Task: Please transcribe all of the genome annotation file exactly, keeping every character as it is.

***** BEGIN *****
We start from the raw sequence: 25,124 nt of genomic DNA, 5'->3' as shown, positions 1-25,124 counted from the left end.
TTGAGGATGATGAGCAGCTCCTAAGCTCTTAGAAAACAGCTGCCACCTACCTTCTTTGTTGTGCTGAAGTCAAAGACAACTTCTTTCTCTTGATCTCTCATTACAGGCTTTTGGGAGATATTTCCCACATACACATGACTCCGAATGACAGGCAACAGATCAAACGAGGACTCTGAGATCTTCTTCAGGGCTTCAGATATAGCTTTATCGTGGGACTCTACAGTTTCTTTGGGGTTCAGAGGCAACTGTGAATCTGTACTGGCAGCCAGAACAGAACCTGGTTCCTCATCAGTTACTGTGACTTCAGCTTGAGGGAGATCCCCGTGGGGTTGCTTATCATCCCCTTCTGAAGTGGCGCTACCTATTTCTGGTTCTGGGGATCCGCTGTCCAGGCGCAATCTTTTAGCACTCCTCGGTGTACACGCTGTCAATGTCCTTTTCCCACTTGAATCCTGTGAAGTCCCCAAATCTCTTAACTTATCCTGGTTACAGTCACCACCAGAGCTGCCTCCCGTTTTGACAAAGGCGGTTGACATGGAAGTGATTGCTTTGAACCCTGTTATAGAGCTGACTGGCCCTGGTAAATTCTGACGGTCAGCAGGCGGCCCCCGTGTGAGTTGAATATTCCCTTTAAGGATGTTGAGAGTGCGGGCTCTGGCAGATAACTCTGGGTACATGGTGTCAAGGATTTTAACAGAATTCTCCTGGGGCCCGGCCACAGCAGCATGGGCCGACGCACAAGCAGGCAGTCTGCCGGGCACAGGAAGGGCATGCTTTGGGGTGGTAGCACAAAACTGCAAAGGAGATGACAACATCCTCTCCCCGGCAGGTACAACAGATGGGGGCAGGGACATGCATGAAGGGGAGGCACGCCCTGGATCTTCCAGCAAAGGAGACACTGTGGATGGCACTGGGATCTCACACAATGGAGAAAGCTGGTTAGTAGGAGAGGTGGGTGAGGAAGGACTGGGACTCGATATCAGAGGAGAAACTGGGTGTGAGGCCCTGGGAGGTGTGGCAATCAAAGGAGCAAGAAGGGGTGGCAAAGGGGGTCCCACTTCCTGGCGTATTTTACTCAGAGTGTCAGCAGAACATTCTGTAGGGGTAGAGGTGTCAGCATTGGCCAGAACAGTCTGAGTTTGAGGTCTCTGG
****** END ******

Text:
We start from the raw sequence: 25,124 nt of genomic DNA, 5'->3' as shown, positions 1-25,124 counted from the left end.
TTGAGGATGATGAGCAGCTCCTAAGCTCTTAGAAAACAGCTGCCACCTACCTTCTTTGTTGTGCTGAAGTCAAAGACAACTTCTTTCTCTTGATCTCTCATTACAGGCTTTTGGGAGATATTTCCCACATACACATGACTCCGAATGACAGGCAACAGATCAAACGAGGACTCTGAGATCTTCTTCAGGGCTTCAGATATAGCTTTATCGTGGGACTCTACAGTTTCTTTGGGGTTCAGAGGCAACTGTGAATCTGTACTGGCAGCCAGAACAGAACCTGGTTCCTCATCAGTTACTGTGACTTCAGCTTGAGGGAGATCCCCGTGGGGTTGCTTATCATCCCCTTCTGAAGTGGCGCTACCTATTTCTGGTTCTGGGGATCCGCTGTCCAGGCGCAATCTTTTAGCACTCCTCGGTGTACACGCTGTCAATGTCCTTTTCCCACTTGAATCCTGTGAAGTCCCCAAATCTCTTAACTTATCCTGGTTACAGTCACCACCAGAGCTGCCTCCCGTTTTGACAAAGGCGGTTGACATGGAAGTGATTGCTTTGAACCCTGTTATAGAGCTGACTGGCCCTGGTAAATTCTGACGGTCAGCAGGCGGCCCCCGTGTGAGTTGAATATTCCCTTTAAGGATGTTGAGAGTGCGGGCTCTGGCAGATAACTCTGGGTACATGGTGTCAAGGATTTTAACAGAATTCTCCTGGGGCCCGGCCACAGCAGCATGGGCCGACGCACAAGCAGGCAGTCTGCCGGGCACAGGAAGGGCATGCTTTGGGGTGGTAGCACAAAACTGCAAAGGAGATGACAACATCCTCTCCCCGGCAGGTACAACAGATGGGGGCAGGGACATGCATGAAGGGGAGGCACGCCCTGGATCTTCCAGCAAAGGAGACACTGTGGATGGCACTGGGATCTCACACAATGGAGAAAGCTGGTTAGTAGGAGAGGTGGGTGAGGAAGGACTGGGACTCGATATCAGAGGAGAAACTGGGTGTGAGGCCCTGGGAGGTGTGGCAATCAAAGGAGCAAGAAGGGGTGGCAAAGGGGGTCCCACTTCCTGGCGTATTTTACTCAGAGTGTCAGCAGAACATTCTGTAGGGGTAGAGGTGTCAGCATTGGCCAGAACAGTCTGAGTTTGAGGTCTCTGG